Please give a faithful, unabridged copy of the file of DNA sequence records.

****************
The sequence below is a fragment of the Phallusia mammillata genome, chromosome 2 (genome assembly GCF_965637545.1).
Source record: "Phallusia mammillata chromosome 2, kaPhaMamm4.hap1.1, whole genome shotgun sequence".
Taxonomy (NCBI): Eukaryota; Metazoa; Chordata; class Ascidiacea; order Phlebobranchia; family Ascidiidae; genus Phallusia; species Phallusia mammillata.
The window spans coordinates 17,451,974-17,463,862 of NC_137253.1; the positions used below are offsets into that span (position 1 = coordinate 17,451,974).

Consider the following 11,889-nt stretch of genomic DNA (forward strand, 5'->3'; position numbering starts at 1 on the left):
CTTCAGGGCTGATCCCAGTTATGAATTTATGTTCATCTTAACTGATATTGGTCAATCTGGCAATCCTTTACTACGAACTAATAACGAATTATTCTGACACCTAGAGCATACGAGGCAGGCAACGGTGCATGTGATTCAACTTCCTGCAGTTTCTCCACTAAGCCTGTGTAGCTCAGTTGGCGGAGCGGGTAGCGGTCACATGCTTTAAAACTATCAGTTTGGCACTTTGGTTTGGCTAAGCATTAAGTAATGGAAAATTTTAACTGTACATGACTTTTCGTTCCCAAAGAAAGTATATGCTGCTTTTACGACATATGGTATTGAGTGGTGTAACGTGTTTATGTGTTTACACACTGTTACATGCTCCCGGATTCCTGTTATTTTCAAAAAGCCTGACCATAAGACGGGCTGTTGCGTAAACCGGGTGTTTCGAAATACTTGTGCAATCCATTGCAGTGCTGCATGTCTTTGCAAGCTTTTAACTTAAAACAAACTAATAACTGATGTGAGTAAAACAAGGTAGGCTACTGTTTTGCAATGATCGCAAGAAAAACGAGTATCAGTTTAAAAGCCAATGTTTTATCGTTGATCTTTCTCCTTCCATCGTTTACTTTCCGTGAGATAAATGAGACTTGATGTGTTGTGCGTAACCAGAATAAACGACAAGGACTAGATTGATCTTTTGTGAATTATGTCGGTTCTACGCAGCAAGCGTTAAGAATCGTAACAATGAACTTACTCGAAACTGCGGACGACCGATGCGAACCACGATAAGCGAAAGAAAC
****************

The sequence below is a fragment of the Phallusia mammillata genome, chromosome 2 (genome assembly GCF_965637545.1).
Source record: "Phallusia mammillata chromosome 2, kaPhaMamm4.hap1.1, whole genome shotgun sequence".
Taxonomy (NCBI): Eukaryota; Metazoa; Chordata; class Ascidiacea; order Phlebobranchia; family Ascidiidae; genus Phallusia; species Phallusia mammillata.
The window spans coordinates 17,451,974-17,463,862 of NC_137253.1; the positions used below are offsets into that span (position 1 = coordinate 17,451,974).

Consider the following 11,889-nt stretch of genomic DNA (forward strand, 5'->3'; position numbering starts at 1 on the left):
CTTCAGGGCTGATCCCAGTTATGAATTTATGTTCATCTTAACTGATATTGGTCAATCTGGCAATCCTTTACTACGAACTAATAACGAATTATTCTGACACCTAGAGCATACGAGGCAGGCAACGGTGCATGTGATTCAACTTCCTGCAGTTTCTCCACTAAGCCTGTGTAGCTCAGTTGGCGGAGCGGGTAGCGGTCACATGCTTTAAAACTATCAGTTTGGCACTTTGGTTTGGCTAAGCATTAAGTAATGGAAAATTTTAACTGTACATGACTTTTCGTTCCCAAAGAAAGTATATGCTGCTTTTACGACATATGGTATTGAGTGGTGTAACGTGTTTATGTGTTTACACACTGTTACATGCTCCCGGATTCCTGTTATTTTCAAAAAGCCTGACCATAAGACGGGCTGTTGCGTAAACCGGGTGTTTCGAAATACTTGTGCAATCCATTGCAGTGCTGCATGTCTTTGCAAGCTTTTAACTTAAAACAAACTAATAACTGATGTGAGTAAAACAAGGTAGGCTACTGTTTTGCAATGATCGCAAGAAAAACGAGTATCAGTTTAAAAGCCAATGTTTTATCGTTGATCTTTCTCCTTCCATCGTTTACTTTCCGTGAGATAAATGAGACTTGATGTGTTGTGCGTAACCAGAATAAACGACAAGGACTAGATTGATCTTTTGTGAATTATGTCGGTTCTACGCAGCAAGCGTTAAGAATCGTAACAATGAACTTACTCGAAACTGCGGACGACCGATGCGAACCACGATAAGCGAAAGAAAC